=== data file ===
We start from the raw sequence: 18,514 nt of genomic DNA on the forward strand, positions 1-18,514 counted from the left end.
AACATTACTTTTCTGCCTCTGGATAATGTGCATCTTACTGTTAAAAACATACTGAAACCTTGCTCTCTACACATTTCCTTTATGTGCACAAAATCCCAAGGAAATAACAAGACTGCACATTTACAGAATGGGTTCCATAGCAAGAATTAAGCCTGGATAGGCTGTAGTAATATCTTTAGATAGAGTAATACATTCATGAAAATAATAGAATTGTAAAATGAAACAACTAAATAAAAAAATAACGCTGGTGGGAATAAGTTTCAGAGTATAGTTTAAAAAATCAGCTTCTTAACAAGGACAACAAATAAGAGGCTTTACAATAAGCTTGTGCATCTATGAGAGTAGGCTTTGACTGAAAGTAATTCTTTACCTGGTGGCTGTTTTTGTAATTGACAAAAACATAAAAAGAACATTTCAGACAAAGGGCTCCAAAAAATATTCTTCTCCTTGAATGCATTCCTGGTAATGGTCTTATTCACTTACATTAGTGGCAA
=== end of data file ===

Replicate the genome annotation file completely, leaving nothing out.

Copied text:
We start from the raw sequence: 18,514 nt of genomic DNA on the forward strand, positions 1-18,514 counted from the left end.
AACATTACTTTTCTGCCTCTGGATAATGTGCATCTTACTGTTAAAAACATACTGAAACCTTGCTCTCTACACATTTCCTTTATGTGCACAAAATCCCAAGGAAATAACAAGACTGCACATTTACAGAATGGGTTCCATAGCAAGAATTAAGCCTGGATAGGCTGTAGTAATATCTTTAGATAGAGTAATACATTCATGAAAATAATAGAATTGTAAAATGAAACAACTAAATAAAAAAATAACGCTGGTGGGAATAAGTTTCAGAGTATAGTTTAAAAAATCAGCTTCTTAACAAGGACAACAAATAAGAGGCTTTACAATAAGCTTGTGCATCTATGAGAGTAGGCTTTGACTGAAAGTAATTCTTTACCTGGTGGCTGTTTTTGTAATTGACAAAAACATAAAAAGAACATTTCAGACAAAGGGCTCCAAAAAATATTCTTCTCCTTGAATGCATTCCTGGTAATGGTCTTATTCACTTACATTAGTGGCAA